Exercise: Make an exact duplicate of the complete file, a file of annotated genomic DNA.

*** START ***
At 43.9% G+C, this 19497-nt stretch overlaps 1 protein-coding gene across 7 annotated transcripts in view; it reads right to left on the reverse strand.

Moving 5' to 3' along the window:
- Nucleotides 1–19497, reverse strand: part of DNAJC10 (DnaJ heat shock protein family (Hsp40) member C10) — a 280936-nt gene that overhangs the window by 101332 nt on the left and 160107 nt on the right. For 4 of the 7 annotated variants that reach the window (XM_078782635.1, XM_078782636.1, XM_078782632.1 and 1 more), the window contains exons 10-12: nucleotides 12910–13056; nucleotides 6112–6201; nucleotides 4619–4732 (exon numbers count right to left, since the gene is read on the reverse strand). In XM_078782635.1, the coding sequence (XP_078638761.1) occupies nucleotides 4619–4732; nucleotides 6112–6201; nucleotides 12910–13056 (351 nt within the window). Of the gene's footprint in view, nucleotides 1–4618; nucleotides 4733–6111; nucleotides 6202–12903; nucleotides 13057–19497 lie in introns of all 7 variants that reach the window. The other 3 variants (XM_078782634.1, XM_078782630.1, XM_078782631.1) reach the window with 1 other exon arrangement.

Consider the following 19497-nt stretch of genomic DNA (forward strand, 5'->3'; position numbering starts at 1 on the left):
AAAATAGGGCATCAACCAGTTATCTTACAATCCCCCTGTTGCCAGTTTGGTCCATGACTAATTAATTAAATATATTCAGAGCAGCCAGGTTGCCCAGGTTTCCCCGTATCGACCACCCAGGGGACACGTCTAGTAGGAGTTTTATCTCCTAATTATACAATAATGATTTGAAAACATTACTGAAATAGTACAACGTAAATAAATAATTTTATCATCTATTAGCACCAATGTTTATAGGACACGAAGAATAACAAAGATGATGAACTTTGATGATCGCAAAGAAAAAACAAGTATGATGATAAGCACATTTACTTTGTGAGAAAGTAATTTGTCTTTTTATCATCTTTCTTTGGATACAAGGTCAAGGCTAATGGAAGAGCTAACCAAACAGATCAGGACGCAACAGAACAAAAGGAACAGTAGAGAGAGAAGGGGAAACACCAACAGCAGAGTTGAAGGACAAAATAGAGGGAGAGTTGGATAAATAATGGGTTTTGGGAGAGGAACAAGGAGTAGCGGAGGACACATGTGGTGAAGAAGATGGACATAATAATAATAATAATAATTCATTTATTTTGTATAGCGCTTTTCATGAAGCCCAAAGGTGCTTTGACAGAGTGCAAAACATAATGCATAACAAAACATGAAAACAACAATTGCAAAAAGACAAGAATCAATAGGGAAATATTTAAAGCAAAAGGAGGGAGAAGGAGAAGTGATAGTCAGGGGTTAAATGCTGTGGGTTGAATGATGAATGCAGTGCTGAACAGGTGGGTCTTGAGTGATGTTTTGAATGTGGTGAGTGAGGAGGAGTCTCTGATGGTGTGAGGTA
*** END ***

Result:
At 43.9% G+C, this 19497-nt stretch overlaps 1 protein-coding gene across 7 annotated transcripts in view; it reads right to left on the reverse strand.

Moving 5' to 3' along the window:
- Nucleotides 1–19497, reverse strand: part of DNAJC10 (DnaJ heat shock protein family (Hsp40) member C10) — a 280936-nt gene that overhangs the window by 101332 nt on the left and 160107 nt on the right. For 4 of the 7 annotated variants that reach the window (XM_078782635.1, XM_078782636.1, XM_078782632.1 and 1 more), the window contains exons 10-12: nucleotides 12910–13056; nucleotides 6112–6201; nucleotides 4619–4732 (exon numbers count right to left, since the gene is read on the reverse strand). In XM_078782635.1, the coding sequence (XP_078638761.1) occupies nucleotides 4619–4732; nucleotides 6112–6201; nucleotides 12910–13056 (351 nt within the window). Of the gene's footprint in view, nucleotides 1–4618; nucleotides 4733–6111; nucleotides 6202–12903; nucleotides 13057–19497 lie in introns of all 7 variants that reach the window. The other 3 variants (XM_078782634.1, XM_078782630.1, XM_078782631.1) reach the window with 1 other exon arrangement.

Consider the following 19497-nt stretch of genomic DNA (forward strand, 5'->3'; position numbering starts at 1 on the left):
AAAATAGGGCATCAACCAGTTATCTTACAATCCCCCTGTTGCCAGTTTGGTCCATGACTAATTAATTAAATATATTCAGAGCAGCCAGGTTGCCCAGGTTTCCCCGTATCGACCACCCAGGGGACACGTCTAGTAGGAGTTTTATCTCCTAATTATACAATAATGATTTGAAAACATTACTGAAATAGTACAACGTAAATAAATAATTTTATCATCTATTAGCACCAATGTTTATAGGACACGAAGAATAACAAAGATGATGAACTTTGATGATCGCAAAGAAAAAACAAGTATGATGATAAGCACATTTACTTTGTGAGAAAGTAATTTGTCTTTTTATCATCTTTCTTTGGATACAAGGTCAAGGCTAATGGAAGAGCTAACCAAACAGATCAGGACGCAACAGAACAAAAGGAACAGTAGAGAGAGAAGGGGAAACACCAACAGCAGAGTTGAAGGACAAAATAGAGGGAGAGTTGGATAAATAATGGGTTTTGGGAGAGGAACAAGGAGTAGCGGAGGACACATGTGGTGAAGAAGATGGACATAATAATAATAATAATAATTCATTTATTTTGTATAGCGCTTTTCATGAAGCCCAAAGGTGCTTTGACAGAGTGCAAAACATAATGCATAACAAAACATGAAAACAACAATTGCAAAAAGACAAGAATCAATAGGGAAATATTTAAAGCAAAAGGAGGGAGAAGGAGAAGTGATAGTCAGGGGTTAAATGCTGTGGGTTGAATGATGAATGCAGTGCTGAACAGGTGGGTCTTGAGTGATGTTTTGAATGTGGTGAGTGAGGAGGAGTCTCTGATGGTGTGAGGTA